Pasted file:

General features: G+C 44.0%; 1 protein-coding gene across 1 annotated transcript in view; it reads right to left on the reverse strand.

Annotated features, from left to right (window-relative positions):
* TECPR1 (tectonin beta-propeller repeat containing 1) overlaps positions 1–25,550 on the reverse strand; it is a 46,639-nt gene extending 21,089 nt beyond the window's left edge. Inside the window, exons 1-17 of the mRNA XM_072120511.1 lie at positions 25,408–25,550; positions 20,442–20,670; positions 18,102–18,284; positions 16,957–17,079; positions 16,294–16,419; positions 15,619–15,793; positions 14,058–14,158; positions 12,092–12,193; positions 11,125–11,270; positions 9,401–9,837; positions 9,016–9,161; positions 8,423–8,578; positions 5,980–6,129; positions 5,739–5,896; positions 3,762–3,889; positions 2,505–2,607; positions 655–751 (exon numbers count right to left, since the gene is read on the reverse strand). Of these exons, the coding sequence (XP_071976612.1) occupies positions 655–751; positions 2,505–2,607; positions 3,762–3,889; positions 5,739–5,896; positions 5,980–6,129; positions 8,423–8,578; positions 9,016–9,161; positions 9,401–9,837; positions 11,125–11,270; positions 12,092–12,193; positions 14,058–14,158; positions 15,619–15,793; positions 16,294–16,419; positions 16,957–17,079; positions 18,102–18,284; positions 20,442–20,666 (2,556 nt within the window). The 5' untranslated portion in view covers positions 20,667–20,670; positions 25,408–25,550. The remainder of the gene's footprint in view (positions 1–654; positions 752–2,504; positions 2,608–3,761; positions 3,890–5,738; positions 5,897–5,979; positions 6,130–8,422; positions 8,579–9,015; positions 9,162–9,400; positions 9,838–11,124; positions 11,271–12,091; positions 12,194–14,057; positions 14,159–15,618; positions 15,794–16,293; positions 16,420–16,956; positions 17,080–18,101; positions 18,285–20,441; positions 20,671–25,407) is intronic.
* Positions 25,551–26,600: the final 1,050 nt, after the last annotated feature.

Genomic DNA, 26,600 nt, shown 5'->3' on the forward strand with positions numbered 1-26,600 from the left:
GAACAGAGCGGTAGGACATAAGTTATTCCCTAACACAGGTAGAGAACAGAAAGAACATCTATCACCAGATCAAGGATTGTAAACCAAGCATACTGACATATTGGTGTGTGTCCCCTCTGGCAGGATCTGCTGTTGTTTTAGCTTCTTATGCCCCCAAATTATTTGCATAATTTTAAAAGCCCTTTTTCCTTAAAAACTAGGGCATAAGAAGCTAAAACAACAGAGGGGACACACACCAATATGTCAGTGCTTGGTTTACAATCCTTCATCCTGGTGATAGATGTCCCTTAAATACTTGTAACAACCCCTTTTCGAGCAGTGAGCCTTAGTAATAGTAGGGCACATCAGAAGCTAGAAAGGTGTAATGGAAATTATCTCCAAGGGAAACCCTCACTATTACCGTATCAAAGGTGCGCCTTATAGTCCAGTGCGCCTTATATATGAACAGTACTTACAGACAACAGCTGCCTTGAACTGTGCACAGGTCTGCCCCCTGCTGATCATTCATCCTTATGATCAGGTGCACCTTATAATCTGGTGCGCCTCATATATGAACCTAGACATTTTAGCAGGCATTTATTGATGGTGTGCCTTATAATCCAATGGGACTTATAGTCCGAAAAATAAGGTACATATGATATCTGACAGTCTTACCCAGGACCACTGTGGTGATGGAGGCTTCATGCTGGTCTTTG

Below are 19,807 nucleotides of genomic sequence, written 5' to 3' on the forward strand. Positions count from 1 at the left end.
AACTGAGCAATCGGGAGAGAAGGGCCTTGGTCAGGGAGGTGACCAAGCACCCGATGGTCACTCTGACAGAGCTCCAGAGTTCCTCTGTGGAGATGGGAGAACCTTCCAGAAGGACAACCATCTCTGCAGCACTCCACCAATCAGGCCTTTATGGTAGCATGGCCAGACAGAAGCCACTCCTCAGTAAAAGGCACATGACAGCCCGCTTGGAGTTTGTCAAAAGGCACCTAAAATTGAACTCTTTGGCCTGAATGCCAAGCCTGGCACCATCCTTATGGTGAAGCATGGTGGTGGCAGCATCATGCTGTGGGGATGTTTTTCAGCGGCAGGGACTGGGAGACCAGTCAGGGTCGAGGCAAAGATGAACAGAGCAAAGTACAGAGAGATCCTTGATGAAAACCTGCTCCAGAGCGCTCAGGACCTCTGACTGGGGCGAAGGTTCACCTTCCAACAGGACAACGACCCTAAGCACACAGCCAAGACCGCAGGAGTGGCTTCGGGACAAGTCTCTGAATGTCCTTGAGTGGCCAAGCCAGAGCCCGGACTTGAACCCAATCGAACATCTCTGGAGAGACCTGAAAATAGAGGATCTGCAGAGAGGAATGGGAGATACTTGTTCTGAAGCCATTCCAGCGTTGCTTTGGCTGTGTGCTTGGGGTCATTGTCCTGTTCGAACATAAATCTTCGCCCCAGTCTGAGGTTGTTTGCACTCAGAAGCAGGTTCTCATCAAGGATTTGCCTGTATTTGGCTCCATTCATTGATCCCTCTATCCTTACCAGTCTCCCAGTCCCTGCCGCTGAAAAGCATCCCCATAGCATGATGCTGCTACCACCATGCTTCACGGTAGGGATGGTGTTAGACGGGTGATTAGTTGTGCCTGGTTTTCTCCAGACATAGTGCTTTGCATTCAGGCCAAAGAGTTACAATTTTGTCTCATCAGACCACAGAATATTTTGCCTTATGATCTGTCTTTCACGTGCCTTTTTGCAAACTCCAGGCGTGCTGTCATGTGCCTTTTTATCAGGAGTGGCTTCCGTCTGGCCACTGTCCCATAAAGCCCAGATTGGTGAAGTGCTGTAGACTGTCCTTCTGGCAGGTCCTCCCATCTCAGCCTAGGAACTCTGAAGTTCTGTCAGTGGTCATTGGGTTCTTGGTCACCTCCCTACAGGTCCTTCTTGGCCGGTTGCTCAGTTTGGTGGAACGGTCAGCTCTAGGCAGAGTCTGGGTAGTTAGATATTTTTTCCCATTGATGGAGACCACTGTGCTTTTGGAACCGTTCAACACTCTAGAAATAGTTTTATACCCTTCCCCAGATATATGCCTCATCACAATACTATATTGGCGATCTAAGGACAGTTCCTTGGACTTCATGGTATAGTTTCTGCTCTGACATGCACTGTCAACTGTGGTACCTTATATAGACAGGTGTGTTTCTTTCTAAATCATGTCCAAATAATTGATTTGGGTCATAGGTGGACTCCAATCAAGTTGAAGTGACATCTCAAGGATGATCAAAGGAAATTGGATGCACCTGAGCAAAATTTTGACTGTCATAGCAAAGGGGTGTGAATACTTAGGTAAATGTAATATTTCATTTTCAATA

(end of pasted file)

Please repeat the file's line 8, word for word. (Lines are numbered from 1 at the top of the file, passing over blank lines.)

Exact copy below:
AACTGAGCAATCGGGAGAGAAGGGCCTTGGTCAGGGAGGTGACCAAGCACCCGATGGTCACTCTGACAGAGCTCCAGAGTTCCTCTGTGGAGATGGGAGAACCTTCCAGAAGGACAACCATCTCTGCAGCACTCCACCAATCAGGCCTTTATGGTAGCATGGCCAGACAGAAGCCACTCCTCAGTAAAAGGCACATGACAGCCCGCTTGGAGTTTGTCAAAAGGCACCTAAAATTGAACTCTTTGGCCTGAATGCCAAGCCTGGCACCATCCTTATGGTGAAGCATGGTGGTGGCAGCATCATGCTGTGGGGATGTTTTTCAGCGGCAGGGACTGGGAGACCAGTCAGGGTCGAGGCAAAGATGAACAGAGCAAAGTACAGAGAGATCCTTGATGAAAACCTGCTCCAGAGCGCTCAGGACCTCTGACTGGGGCGAAGGTTCACCTTCCAACAGGACAACGACCCTAAGCACACAGCCAAGACCGCAGGAGTGGCTTCGGGACAAGTCTCTGAATGTCCTTGAGTGGCCAAGCCAGAGCCCGGACTTGAACCCAATCGAACATCTCTGGAGAGACCTGAAAATAGAGGATCTGCAGAGAGGAATGGGAGATACTTGTTCTGAAGCCATTCCAGCGTTGCTTTGGCTGTGTGCTTGGGGTCATTGTCCTGTTCGAACATAAATCTTCGCCCCAGTCTGAGGTTGTTTGCACTCAGAAGCAGGTTCTCATCAAGGATTTGCCTGTATTTGGCTCCATTCATTGATCCCTCTATCCTTACCAGTCTCCCAGTCCCTGCCGCTGAAAAGCATCCCCATAGCATGATGCTGCTACCACCATGCTTCACGGTAGGGATGGTGTTAGACGGGTGATTAGTTGTGCCTGGTTTTCTCCAGACATAGTGCTTTGCATTCAGGCCAAAGAGTTACAATTTTGTCTCATCAGACCACAGAATATTTTGCCTTATGATCTGTCTTTCACGTGCCTTTTTGCAAACTCCAGGCGTGCTGTCATGTGCCTTTTTATCAGGAGTGGCTTCCGTCTGGCCACTGTCCCATAAAGCCCAGATTGGTGAAGTGCTGTAGACTGTCCTTCTGGCAGGTCCTCCCATCTCAGCCTAGGAACTCTGAAGTTCTGTCAGTGGTCATTGGGTTCTTGGTCACCTCCCTACAGGTCCTTCTTGGCCGGTTGCTCAGTTTGGTGGAACGGTCAGCTCTAGGCAGAGTCTGGGTAGTTAGATATTTTTTCCCATTGATGGAGACCACTGTGCTTTTGGAACCGTTCAACACTCTAGAAATAGTTTTATACCCTTCCCCAGATATATGCCTCATCACAATACTATATTGGCGATCTAAGGACAGTTCCTTGGACTTCATGGTATAGTTTCTGCTCTGACATGCACTGTCAACTGTGGTACCTTATATAGACAGGTGTGTTTCTTTCTAAATCATGTCCAAATAATTGATTTGGGTCATAGGTGGACTCCAATCAAGTTGAAGTGACATCTCAAGGATGATCAAAGGAAATTGGATGCACCTGAGCAAAATTTTGACTGTCATAGCAAAGGGGTGTGAATACTTAGGTAAATGTAATATTTCATTTTCAATA